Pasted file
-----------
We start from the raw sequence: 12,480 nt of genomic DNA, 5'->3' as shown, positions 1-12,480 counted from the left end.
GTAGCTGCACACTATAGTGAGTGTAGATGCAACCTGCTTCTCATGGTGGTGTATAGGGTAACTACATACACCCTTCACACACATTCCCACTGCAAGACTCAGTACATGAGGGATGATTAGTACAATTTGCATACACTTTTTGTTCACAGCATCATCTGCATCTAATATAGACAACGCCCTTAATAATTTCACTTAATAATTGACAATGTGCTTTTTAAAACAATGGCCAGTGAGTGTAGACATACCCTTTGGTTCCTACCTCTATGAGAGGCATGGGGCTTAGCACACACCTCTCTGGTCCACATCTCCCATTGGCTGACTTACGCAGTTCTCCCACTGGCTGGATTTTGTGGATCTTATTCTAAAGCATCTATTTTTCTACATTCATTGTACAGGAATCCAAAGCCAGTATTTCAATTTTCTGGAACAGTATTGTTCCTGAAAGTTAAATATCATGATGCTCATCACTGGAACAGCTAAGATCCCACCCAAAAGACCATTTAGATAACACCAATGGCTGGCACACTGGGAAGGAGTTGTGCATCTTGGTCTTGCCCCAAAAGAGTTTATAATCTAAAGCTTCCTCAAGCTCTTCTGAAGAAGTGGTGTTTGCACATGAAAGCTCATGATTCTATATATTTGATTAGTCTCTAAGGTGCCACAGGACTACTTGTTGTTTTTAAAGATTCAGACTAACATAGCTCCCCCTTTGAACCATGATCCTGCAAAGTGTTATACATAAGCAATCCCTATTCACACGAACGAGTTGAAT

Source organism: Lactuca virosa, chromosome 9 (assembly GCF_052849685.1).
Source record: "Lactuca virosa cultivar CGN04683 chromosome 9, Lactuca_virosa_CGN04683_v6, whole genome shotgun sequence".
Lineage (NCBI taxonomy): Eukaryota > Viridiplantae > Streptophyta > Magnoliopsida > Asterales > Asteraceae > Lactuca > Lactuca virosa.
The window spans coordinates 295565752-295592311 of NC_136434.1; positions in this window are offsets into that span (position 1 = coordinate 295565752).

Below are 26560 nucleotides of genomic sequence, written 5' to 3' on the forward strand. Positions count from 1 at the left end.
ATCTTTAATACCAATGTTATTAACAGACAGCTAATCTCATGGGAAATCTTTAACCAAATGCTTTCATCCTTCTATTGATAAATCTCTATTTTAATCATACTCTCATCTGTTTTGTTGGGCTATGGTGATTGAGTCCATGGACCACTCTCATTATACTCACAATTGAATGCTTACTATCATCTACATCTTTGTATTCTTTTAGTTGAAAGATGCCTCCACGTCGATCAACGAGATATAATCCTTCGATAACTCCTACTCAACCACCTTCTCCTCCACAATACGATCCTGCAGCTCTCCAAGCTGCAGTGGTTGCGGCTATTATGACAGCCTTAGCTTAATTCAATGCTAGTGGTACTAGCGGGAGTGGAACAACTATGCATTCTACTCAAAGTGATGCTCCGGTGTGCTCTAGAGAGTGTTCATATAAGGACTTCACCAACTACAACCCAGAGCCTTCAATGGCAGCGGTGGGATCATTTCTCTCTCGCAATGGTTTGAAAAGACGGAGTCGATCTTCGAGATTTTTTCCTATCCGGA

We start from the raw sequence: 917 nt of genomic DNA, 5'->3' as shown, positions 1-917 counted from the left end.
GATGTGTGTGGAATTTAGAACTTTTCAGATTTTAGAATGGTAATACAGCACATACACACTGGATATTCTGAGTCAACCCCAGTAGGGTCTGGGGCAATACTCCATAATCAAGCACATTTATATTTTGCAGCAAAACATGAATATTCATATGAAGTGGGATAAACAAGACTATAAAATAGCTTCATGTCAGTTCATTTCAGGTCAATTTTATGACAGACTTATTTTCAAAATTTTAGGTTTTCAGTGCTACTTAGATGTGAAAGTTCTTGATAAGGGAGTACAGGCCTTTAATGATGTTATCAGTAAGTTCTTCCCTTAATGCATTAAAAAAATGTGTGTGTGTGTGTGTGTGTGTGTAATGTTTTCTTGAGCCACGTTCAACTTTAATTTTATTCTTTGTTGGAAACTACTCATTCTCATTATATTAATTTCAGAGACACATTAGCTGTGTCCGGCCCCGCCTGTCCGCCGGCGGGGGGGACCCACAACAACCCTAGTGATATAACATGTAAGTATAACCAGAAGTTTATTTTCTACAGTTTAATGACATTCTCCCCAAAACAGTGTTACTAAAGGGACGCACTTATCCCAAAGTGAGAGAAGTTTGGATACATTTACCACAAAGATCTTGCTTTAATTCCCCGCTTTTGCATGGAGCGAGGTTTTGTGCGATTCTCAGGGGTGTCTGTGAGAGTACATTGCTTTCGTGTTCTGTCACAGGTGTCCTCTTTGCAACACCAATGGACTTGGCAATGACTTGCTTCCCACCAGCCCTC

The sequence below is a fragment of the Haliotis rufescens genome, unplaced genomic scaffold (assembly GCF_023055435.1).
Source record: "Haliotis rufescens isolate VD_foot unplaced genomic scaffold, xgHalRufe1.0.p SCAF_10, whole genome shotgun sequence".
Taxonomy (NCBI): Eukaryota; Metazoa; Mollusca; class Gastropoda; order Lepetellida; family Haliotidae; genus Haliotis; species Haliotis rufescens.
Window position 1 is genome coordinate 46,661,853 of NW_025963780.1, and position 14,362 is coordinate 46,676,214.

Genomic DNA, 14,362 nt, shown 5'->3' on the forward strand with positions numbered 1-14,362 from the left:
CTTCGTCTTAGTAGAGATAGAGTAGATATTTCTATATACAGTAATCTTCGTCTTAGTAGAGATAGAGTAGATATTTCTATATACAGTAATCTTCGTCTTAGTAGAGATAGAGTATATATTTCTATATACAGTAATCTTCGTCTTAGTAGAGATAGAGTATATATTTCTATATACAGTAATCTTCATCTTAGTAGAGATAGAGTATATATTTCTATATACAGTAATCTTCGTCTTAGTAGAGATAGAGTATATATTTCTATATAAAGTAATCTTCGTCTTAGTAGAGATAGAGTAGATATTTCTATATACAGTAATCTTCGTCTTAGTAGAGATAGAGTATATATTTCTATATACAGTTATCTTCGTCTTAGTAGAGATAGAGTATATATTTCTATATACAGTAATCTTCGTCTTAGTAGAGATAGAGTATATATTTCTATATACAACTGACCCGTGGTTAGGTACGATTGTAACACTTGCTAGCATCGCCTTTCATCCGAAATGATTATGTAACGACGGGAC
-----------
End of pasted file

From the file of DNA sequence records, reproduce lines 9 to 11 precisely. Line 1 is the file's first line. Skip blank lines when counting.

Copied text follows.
We start from the raw sequence: 917 nt of genomic DNA, 5'->3' as shown, positions 1-917 counted from the left end.
GATGTGTGTGGAATTTAGAACTTTTCAGATTTTAGAATGGTAATACAGCACATACACACTGGATATTCTGAGTCAACCCCAGTAGGGTCTGGGGCAATACTCCATAATCAAGCACATTTATATTTTGCAGCAAAACATGAATATTCATATGAAGTGGGATAAACAAGACTATAAAATAGCTTCATGTCAGTTCATTTCAGGTCAATTTTATGACAGACTTATTTTCAAAATTTTAGGTTTTCAGTGCTACTTAGATGTGAAAGTTCTTGATAAGGGAGTACAGGCCTTTAATGATGTTATCAGTAAGTTCTTCCCTTAATGCATTAAAAAAATGTGTGTGTGTGTGTGTGTGTGTGTAATGTTTTCTTGAGCCACGTTCAACTTTAATTTTATTCTTTGTTGGAAACTACTCATTCTCATTATATTAATTTCAGAGACACATTAGCTGTGTCCGGCCCCGCCTGTCCGCCGGCGGGGGGGACCCACAACAACCCTAGTGATATAACATGTAAGTATAACCAGAAGTTTATTTTCTACAGTTTAATGACATTCTCCCCAAAACAGTGTTACTAAAGGGACGCACTTATCCCAAAGTGAGAGAAGTTTGGATACATTTACCACAAAGATCTTGCTTTAATTCCCCGCTTTTGCATGGAGCGAGGTTTTGTGCGATTCTCAGGGGTGTCTGTGAGAGTACATTGCTTTCGTGTTCTGTCACAGGTGTCCTCTTTGCAACACCAATGGACTTGGCAATGACTTGCTTCCCACCAGCCCTC

The sequence below is a fragment of the Haliotis rufescens genome, unplaced genomic scaffold (assembly GCF_023055435.1).